Felix Mendelssohn (1809-1847)

The Hebrides Overture, Op 26 (1830)
(Fingal’s Cave)


Fingal's Cave is on the uninhabited island of Staffa, near Mull in the inner Hebrides of Scotland. It is built entirely from hexagonally-jointed basalt columns that are part of the same ancient lava flow that formed the Giant's Causeway in Northern Ireland. It has an un-navigable sea inlet, a giant arched roof and is filled with the eerie sounds produced by the breaking waves. The cave's Gaelic name, Uamh-Binn, means "cave of melody". Sir Walter Scott described Fingal's Cave as "…one of the most extraordinary places I ever beheld. It exceeded, in my mind, every description I had heard of it …composed entirely of basaltic pillars as high as the roof of a cathedral, and running deep into the rock, eternally swept by a deep and swelling sea, and paved, as it were, with ruddy marble . . ."

In 1829 Felix Mendelssohn, as was common for young men of fortune at the time, began a tour of Europe to complete his education and to gain cultural understanding. His went first to London, and then to Scotland where he visited Fingal’s cave. He wrote to his sister Fanny "In order to make you understand how extraordinarily the Hebrides affected me, I send you the following, which came into my head there." The musical extract he enclosed was the opening theme of the overture. The work was not completed until December 16, 1830 and was originally entitled Die einsame Insel, or The Lonely Island. However, Mendelssohn changed the name, rather confusingly using the title “Hebrides overture” on the orchestral parts, but “Fingal’s Cave” on the full score. The overture was premiered on May 14, 1832 in London, in a concert that also featured Mendelssohn's Overture to A Midsummer Night's Dream. It was revised after the first performance, the final version being completed in June 1832. Ever since the first performance it has remained an enduring and popular item of orchestral repertoire.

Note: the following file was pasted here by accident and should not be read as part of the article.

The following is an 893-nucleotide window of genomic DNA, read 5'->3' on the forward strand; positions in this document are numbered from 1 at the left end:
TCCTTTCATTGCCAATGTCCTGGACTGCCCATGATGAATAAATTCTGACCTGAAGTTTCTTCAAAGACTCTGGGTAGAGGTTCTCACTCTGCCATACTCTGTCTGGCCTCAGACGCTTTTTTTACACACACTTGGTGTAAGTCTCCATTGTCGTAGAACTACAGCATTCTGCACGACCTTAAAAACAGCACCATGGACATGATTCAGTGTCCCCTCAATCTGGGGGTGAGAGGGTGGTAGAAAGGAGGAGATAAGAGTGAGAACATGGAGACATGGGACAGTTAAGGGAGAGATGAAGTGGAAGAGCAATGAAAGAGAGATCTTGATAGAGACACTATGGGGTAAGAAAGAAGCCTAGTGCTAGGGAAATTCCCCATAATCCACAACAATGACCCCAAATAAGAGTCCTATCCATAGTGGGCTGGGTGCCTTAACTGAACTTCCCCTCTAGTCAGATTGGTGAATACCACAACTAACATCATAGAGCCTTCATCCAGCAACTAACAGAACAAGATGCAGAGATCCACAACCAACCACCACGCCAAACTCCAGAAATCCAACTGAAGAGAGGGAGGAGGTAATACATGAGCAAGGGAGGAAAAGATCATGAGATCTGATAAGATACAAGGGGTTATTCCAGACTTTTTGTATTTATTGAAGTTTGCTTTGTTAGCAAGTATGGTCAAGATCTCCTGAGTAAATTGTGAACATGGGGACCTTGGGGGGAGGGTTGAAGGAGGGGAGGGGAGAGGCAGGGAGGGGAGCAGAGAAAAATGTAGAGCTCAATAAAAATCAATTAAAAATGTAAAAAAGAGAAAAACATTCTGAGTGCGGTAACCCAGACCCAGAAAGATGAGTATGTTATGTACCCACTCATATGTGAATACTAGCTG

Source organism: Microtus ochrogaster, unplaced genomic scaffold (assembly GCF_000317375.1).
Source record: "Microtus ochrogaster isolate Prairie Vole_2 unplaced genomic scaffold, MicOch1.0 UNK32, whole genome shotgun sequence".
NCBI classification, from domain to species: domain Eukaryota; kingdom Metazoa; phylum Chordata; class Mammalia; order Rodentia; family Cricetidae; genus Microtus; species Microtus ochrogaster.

Although called an overture, it is a self contained work. It is highly characteristic of Mendelssohn’s work, being on the one had strongly influenced by Mozart and Beethoven in its use of classical form and harmony, yet on the other looking forward into the romantic movement in music. One of the hallmarks of romanticism was a new focus on nature and out door scenes. The overture conjures up a whole seascape including the grandeur of the cave, the swelling of the sea, the light on the water and the fury of the waves breaking on the cliffs. It was one of the first works of music to evoke nature in this way, and remains one of the greatest of its genre.

The overture uses the sonata form of the classical period. The first subject, played at the opening by the lower strings and bassoons, is the idea that Mendelssohn wrote while visiting the cave and sent to Fanny. This lyrical theme evokes the stunning beauty of the cave, and perhaps conveys the sense of excitement felt by the composer on seeing it for the first time. It is developed and extended in various ways suggesting the beauty of the natural surroundings. The second subject, in the relative major key, is longer and more lyrical and evokes the rolling movement of the waves. It builds to a tremendous climax where a closing theme, very strongly related to the first subject explodes with excitement. The development uses the melodic material freely, sometimes quiet and lyrical, sometimes dramatic and threatening and often with brilliant string decoration suggesting the wind and the crashing waves. The recapitulation is generally more decorated and stormy than the exposition.

Mendelssohn's Hebrides Overture was performed by the Portobello Orchestra on the 24th March 2007. The conductor was Anthony Weeden.

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